When COVID-19 spread around the globe in March 2020, something changed in the world of gardening. Online nurseries and garden sites experienced a boom in traffic; people who had never gotten their hands dirty before wanted to find out what they could grow and how.
Being forced to remain in our homes, the practice of growing and nurturing plants became a remedy to the uncertainty and boredom of lockdown. It allowed people an escape, a way to fill time, and the chance to grow their food or improve their immediate environments with greenery. In May 2020, GlobalData market research rated gardening the second most popular lockdown pastime.
Physical and Mental Benefits of Terrarium Plants
There has never been more proof of the physical and mental health benefits; many converts say it helped ease the anxiety that came along with the pandemic. A recent Thrive (gardening for health charity) survey found that 43% of people agree that gardening helps their mental health, while 36% find that gardening keeps them healthy.
Another study published in the Journal of Physiological Anthropology (2015) states that close contact, such as touching and smelling plants, can reduce physical and mental stress. Even the soil in your terrarium can be beneficial as it contains outdoorphins. These are natural antidepressants that boost mood by releasing cytokines, which then tells the brain to produce more serotonin, the body’s ‘happy’ chemical. An article published in 2017 by environmental health expert Danica-Lea Larcombe suggests that plants can positively change the brain’s electrical activity and muscle tension.
Indoor Garden Trend: Terrariums
Unfortunately, not everyone, especially those living in cities, has an outdoor space for a garden. But that doesn’t mean that they have less potential to grow plants. On the contrary, houseplants and hydroponic systems flew off the shelves during the lockdown, and other indoor gardening trends have also taken off. Terrarium growing, for example, is experiencing some newfound popularity.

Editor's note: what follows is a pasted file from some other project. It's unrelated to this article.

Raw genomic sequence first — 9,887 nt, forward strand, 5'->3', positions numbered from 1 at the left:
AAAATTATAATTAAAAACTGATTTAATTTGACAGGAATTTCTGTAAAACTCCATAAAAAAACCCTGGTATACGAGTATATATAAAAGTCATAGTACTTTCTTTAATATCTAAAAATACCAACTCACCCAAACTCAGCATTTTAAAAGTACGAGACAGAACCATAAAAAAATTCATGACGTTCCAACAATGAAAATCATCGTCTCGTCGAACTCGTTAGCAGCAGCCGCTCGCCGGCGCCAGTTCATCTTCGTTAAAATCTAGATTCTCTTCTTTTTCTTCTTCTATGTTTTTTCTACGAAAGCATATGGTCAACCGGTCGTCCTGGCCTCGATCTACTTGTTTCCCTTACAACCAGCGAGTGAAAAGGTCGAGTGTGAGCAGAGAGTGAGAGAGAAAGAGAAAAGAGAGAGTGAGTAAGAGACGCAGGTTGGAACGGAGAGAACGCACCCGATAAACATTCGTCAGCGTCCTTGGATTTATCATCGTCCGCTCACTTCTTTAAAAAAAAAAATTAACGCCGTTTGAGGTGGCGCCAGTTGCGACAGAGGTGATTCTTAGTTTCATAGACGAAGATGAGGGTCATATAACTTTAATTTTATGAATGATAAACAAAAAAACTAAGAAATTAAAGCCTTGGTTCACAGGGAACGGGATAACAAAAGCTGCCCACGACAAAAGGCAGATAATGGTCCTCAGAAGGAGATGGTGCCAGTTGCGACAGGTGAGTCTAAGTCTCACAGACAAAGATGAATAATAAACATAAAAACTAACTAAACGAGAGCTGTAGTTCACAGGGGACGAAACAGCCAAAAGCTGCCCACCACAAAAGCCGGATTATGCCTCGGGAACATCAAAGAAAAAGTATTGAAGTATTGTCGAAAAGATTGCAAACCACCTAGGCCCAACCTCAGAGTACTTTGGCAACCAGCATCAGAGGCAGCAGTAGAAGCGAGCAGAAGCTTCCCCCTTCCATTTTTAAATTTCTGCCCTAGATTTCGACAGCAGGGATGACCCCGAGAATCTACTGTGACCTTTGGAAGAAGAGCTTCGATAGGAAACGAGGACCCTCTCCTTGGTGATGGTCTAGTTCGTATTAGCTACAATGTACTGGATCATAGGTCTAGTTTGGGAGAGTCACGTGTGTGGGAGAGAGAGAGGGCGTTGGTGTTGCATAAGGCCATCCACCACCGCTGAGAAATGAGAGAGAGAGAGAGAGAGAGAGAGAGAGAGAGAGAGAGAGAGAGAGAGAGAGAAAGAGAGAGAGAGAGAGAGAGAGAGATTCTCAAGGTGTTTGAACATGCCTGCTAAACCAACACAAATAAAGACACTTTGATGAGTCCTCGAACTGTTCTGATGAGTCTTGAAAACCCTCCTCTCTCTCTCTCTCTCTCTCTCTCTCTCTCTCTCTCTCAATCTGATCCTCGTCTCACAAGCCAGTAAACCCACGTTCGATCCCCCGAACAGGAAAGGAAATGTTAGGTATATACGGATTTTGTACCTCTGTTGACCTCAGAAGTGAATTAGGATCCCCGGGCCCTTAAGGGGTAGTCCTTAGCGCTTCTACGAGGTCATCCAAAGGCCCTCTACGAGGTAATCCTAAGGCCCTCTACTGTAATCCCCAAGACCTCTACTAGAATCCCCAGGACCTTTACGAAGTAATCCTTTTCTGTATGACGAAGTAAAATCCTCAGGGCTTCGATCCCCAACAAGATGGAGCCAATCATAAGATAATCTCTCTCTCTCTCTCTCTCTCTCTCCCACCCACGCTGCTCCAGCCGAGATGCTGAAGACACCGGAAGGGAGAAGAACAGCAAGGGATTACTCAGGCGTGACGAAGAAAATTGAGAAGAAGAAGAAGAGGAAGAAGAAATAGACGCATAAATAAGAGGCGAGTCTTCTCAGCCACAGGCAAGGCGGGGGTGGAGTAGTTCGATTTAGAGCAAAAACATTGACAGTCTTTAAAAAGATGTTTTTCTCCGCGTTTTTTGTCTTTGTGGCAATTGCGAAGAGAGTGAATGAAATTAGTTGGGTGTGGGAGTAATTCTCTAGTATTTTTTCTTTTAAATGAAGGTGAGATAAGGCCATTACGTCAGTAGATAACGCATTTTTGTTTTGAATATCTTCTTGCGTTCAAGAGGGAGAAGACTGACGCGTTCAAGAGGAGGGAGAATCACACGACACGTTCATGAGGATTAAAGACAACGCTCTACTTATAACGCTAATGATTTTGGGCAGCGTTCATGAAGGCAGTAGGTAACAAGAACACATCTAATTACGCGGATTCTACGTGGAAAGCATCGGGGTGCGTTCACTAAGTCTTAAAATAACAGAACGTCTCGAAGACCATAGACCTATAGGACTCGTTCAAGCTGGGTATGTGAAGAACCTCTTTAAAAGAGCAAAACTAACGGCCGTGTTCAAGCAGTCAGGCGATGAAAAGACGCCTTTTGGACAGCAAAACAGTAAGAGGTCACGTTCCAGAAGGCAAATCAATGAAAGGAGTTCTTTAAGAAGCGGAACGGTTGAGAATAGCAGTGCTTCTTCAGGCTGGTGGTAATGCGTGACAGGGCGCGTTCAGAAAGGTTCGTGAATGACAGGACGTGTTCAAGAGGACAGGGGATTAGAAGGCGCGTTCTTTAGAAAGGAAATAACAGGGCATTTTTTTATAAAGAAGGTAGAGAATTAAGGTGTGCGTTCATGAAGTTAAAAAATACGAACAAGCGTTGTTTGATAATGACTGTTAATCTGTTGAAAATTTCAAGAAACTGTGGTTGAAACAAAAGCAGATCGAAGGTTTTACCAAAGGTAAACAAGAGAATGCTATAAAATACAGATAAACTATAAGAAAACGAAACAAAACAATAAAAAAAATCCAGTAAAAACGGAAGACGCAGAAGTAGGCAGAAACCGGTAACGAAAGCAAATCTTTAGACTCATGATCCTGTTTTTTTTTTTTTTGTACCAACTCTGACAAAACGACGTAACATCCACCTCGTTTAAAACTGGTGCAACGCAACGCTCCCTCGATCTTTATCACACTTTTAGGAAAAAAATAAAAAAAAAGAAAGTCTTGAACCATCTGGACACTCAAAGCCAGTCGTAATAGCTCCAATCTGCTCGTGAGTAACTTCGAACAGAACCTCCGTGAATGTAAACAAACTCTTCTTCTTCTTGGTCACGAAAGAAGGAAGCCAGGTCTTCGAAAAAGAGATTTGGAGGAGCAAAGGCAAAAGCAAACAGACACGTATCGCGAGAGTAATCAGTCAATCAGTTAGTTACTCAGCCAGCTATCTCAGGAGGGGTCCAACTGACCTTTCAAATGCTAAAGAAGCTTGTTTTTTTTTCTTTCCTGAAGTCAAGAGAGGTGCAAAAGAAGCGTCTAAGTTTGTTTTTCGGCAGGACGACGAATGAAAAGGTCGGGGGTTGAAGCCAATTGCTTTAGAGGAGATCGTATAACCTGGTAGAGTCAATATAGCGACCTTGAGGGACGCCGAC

Terrariums are the perfect option for those just getting into gardening or who don’t have the time to maintain plants. It is possible to feel a sense of achievement from nurturing and watching tiny plants and microclimates evolve into something incredible.
Sealed and Unsealed
Terrariums are small, enclosed environments similar to mini-greenhouses in which you can grow a variety of things, including ferns, carnivorous plants, succulents, and dwarf palms. Terrariums are housed in glass or plastic containers and can be sealed or unsealed.
Sealed terrariums are self-nourishing and require little maintenance. They create their sustainable microclimates. The terrarium plants release water vapor, which then condensates and collects in droplets on the terrarium walls. Water then trickles back into the growing medium and is used by the plant before being recycled again.
Open terrariums need occasional watering, but nothing too extensive. They help with natural air purification by removing carbon dioxide from the atmosphere and releasing oxygen through photosynthesis. Some plant species can even remove toxins such as formaldehyde and benzene from the air.
Terrariums come with many unique advantages in gardening and interior design aesthetics, making them a versatile option for all homes. Designing and creating a terrarium gives gardeners complete creative control. In addition, they are available in all shapes and sizes, from big fishbowls to tiny bottles.
I have a sealed Biosphere terrarium that I love. It features a full spectrum LED light that mimics natural sunlight and guarantees healthy plant growth. Supplemental lighting makes the terrarium perfect for any space in the home, whether it’s a naturally sunny spot or a darker room like a bedroom or study. However, if using a terrarium without lights, many plant species will thrive in darker conditions, so no need to worry!
The microclimate you create, especially in a sealed terrarium, provides enough heat, light and humidity to allow all types of tropical plants, moss, and microorganisms to thrive. To further enhance the microclimate aesthetics, add some beautiful hardscape materials such as driftwood or amazonian rocks.
When winter arrives, even the most green-fingered among us can struggle to keep houseplants alive. However, inside the terrarium (especially in a sealed environment), it is summer all year round, and terrarium plants will thrive regardless of the season.
The full impact of the global pandemic is still unknown. Still, the influx of enthusiastic and creative gardeners over the last 12 months marks an exciting time for horticulture. Let’s hope that the momentum keeps up and that we see the practice of growing terrarium plants at home, in whatever form possible, continues.
Did You Know?
We have terrariums to thank for the British tea obsession. Before the first type of terrarium was introduced in Victorian London, it had been almost impossible to grow Chinese tea plants outside China. During the mid-1800s, however, a British botanist named Robert Fortune successfully used Wardian cases to transport tea plants to India, where the Indian tea industry took off shortly after. By the mid-19th century, tea prices were so low that it had become the most popular drink of the British working class.
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